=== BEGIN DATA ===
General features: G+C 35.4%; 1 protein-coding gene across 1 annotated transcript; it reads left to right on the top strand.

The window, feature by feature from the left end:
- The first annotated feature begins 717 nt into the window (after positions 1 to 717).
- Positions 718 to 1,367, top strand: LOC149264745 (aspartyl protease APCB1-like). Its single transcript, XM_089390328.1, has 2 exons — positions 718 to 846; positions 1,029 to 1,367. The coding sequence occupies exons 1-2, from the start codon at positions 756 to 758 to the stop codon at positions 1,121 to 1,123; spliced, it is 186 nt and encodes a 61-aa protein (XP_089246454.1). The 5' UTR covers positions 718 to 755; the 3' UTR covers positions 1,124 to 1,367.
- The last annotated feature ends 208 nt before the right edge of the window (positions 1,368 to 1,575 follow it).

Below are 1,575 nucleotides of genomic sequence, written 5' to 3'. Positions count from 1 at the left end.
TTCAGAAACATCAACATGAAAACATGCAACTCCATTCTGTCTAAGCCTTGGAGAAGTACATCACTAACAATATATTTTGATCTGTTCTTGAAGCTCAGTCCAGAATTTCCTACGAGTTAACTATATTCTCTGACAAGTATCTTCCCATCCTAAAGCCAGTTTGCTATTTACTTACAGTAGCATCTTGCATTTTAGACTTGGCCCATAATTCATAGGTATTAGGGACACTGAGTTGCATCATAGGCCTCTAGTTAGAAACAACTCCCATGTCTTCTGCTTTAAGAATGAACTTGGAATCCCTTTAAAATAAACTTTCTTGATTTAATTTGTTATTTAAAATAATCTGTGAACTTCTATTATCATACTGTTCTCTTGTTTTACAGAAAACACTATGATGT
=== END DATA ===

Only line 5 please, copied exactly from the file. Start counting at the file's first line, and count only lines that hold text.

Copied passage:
- The last annotated feature ends 208 nt before the right edge of the window (positions 1,368 to 1,575 follow it).